The present investigation was a prospective, nonrandomized, open-enrollment study of 20 consecutive patients who were seen at the author's community-based general otolaryngology practice. Eligible patients had polysomnographically documented OSAS, were seeking a surgical treatment option, and met the inclusion criteria established by an institutional review board-approved protocol. Inclusion was not restricted by the severity of OSAS or by the patient's weight, age, or sex.

Based on physical examination with supine pharyngoscopy and cephalometric x-ray imaging, the study population was divided into two groups. Seven patients (mean age: 35.8 yr; mean body-mass index [BMI]: 32.3; six men) had primarily single-level velopharyngeal obstruction (Fujita type I or IIa), and they were designated as group 1. Thirteen patients (mean age: 51.5 yr; mean BMI: 27.9; 12 men) had multilevel velopharyngeal and retroglossal obstruction (Fujita type IIb), and they were designated as group 2. Patients who had only retroglossal obstruction (Fujita type III) were not included in this study.

The criteria used to define a significant retroglossal obstruction included (1) an inability on the part of the surgeon to visualize no more than the arytenoids because of tongue enlargement during unforced end-expiration on supine pharyngoscopy with the endoscope in the oropharynx (5) and (2) the presence of a posterior airway space of 10 mm or less on end-expiration cephalometric x-ray analysis. (6) Over the course of the study, three patients in group 2 were lost to followup.

Treatment consisted of an initial operative procedure under general anesthesia in which all patients underwent traditional surgical UPPP, along with removal of the tonsils (if present), septoplasty (if indicated), and turbinate reduction (either surgical submucosal resection or TCRF tongue--reduction, depending on the type of turbinate obstruction). In addition, patients in group 2 underwent their first TCRF tongue-reduction procedure during that initial operative session. All patients were hospitalized overnight.

Subsequently, nine of the 10 remaining patients in group 2 underwent two additional in-office TCRF tongue reductions under local anesthesia; these repeat TCRF tongue-reduction procedures were spaced 3 to 6 weeks apart. (The remaining patient underwent only the initial TCRF procedure [4,000 J] and required no further treatment; the data on this patient are included in some outcomes measures where indicated.) During all TCRF procedures, two to six submucosal lesions per session were created by delivering 1,000 J of energy to each site at 85[degrees] C with an S2 control unit (set to the maximum power setting of 10 W) and a commercially available model 1200 tongue handpiece (Somnus Medical Technologies; Sunnyvale, Calif.). Each of the nine patients received a cumulative dose of approximately 12,000 J.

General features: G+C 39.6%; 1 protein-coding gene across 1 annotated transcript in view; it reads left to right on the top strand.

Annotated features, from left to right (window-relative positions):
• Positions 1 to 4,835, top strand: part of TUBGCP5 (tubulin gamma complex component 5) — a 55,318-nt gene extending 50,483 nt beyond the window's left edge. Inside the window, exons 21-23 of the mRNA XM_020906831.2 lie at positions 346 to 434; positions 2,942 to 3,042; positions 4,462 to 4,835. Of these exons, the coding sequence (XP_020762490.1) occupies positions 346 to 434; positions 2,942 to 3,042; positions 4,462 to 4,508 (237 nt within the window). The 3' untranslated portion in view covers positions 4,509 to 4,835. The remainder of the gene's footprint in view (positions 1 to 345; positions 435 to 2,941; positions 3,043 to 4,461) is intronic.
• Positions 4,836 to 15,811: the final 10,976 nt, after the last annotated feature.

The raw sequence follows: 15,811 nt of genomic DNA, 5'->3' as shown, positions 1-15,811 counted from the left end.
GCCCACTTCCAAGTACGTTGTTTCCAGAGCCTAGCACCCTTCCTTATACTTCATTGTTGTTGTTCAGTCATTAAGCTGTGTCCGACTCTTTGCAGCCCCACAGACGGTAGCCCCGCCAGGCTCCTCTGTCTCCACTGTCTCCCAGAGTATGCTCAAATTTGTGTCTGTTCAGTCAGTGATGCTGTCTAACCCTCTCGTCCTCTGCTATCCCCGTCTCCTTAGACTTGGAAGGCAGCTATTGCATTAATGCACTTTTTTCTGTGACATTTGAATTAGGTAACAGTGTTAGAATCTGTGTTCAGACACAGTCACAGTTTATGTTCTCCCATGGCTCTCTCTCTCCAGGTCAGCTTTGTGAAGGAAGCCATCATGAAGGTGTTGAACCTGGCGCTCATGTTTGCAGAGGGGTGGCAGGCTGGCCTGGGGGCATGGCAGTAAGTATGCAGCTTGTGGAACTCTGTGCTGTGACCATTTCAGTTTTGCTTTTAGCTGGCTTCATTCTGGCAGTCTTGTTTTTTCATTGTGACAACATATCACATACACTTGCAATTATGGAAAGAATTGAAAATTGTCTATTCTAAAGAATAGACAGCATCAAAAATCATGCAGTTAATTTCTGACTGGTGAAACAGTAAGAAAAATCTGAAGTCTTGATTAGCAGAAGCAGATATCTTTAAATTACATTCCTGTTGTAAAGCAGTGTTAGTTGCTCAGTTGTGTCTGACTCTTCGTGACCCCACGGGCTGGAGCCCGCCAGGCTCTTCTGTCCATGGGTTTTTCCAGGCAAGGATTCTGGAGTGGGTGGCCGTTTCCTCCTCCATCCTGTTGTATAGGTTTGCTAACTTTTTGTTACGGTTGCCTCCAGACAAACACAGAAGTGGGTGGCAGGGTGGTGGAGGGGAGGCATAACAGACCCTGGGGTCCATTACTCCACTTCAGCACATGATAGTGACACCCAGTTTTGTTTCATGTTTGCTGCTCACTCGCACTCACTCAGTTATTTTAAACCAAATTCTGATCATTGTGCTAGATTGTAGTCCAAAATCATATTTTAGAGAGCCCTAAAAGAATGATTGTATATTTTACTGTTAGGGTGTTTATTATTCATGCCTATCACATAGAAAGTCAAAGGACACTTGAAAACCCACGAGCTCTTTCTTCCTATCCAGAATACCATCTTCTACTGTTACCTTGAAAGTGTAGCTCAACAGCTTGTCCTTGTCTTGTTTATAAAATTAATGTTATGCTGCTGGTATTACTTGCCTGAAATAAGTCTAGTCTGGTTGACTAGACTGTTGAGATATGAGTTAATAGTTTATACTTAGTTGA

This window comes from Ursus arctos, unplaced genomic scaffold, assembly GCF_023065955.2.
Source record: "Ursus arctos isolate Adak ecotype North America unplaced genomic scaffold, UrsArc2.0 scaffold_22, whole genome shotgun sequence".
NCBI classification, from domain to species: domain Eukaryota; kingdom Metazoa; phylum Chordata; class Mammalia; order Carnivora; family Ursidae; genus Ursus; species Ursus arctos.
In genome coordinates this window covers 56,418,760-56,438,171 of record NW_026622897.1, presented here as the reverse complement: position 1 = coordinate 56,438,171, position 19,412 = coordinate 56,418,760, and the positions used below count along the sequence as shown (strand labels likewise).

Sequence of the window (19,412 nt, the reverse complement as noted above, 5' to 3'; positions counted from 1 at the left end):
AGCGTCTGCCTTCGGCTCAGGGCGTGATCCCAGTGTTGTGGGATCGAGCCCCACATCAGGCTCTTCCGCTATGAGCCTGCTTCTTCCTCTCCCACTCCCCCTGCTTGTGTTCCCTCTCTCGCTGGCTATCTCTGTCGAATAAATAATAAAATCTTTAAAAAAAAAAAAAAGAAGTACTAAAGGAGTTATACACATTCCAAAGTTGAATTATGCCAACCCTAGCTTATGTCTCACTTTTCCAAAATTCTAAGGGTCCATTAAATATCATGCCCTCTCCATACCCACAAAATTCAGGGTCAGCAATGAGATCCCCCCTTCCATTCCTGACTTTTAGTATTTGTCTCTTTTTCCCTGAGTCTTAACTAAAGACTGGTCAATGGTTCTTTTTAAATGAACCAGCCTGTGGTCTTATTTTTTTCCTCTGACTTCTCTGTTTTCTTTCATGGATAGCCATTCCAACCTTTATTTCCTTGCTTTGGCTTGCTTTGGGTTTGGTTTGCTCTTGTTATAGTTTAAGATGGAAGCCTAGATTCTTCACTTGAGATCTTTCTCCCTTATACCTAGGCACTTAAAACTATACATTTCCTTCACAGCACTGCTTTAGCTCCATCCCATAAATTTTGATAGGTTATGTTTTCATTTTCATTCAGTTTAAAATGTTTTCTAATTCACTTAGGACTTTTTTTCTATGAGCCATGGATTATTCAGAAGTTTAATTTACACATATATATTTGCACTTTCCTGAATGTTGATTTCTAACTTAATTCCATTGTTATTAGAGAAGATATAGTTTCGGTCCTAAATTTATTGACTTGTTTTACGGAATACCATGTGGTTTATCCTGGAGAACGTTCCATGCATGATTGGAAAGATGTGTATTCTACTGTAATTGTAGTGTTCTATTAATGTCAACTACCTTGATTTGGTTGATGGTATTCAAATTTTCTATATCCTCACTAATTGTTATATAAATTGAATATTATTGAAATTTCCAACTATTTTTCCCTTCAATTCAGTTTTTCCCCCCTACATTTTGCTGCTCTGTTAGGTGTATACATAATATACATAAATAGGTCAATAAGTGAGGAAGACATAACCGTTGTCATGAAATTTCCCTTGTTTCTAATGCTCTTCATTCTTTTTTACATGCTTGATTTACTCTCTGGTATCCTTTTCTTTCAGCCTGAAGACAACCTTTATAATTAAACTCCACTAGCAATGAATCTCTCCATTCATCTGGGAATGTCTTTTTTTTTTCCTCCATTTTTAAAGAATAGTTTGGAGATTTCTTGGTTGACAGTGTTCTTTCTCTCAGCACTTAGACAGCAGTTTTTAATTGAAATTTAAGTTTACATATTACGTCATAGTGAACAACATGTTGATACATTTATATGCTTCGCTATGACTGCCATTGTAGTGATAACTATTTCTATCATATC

Initial followup examinations and questionnaires were administered 1 to 3 days following each phase of treatment, and again at 1, 4, and 8 weeks. The questionnaires gathered information on treatment morbidity and the status of OSAS symptoms. Responses were quantified by using the Epworth sleepiness scale and visual analog scales for daytime sleepiness, snoring, dysphonia, dysphagia, and throat pain (assessments of pain in general as well as pain that was perceived to be localized to the palate, nose, and tongue). Attended sleep studies were repeated 2 months following the completion of all treatment.

Results

There were no clinically significant complications in either group. Neither group experienced hemorrhage, clinically significant infections, or respiratory problems, and no patient required hospitalization beyond the initial postoperative short stay. The two groups exhibited similar degrees of temporary nasal congestion, which is typical following nasal procedures, as well as initial oropharyngeal pain and dysphagia.

Subjective assessments of outcome. Following the initial operative session, there was generally no significant difference between the two groups in the degree of postoperative discomfort (table). The one exception wasthat group 2 experienced more palatal pain at postoperative week 1, although not before or after.

The subsequent in-office TCRF tongue reductions administered to the nine patients in group 2 under local anesthesia were well tolerated, and most of them were able to return to normal activity within 24 hours (table). All of these patients experienced mild tongue edema and pain 1 to 3 days following their additional treatments, but these disturbances resolved within I week.

All patients in both groups, including the one patient in group 2 who underwent only one TCRF procedure, reported subjective improvement in their OSAS symptoms (figure). The difference in improvement between the two groups was not statistically significant, given the small sample size.

[FIGURE OMITTED]

Apnea/hypopnea index. Objective assessments of response were based on individual AHI and apnea index (AI) values. A successful response in terms of AHI was defined as a reduction of at least 50% in AHI and the attainment of a post-treatment AHI of less than 20 in those patients whose preoperative AHI was greater than 20.

As determined by the AHI, success rates in the two groups were comparable; tour of the seven patients in group 1 (57.1%) and five of the 10 in group 2 (50.0%) were considered to have experienced a successful response to therapy. The mean AHI values in group 1 fell from 47.2 ([+ or -]29.1) before treatment to 20.5 ([+ or -]23.6) afterward; the corresponding decline in group 2 was from 29.5 ([+ or -]14.8) to 18.8 ([+ or -]14.6). The difference between the two groups in the mean post-treatment AH1 was not statistically significant. The difference between the mean pre- and post-treatment AHI values approached statistical significance in both groups (p = 0.07).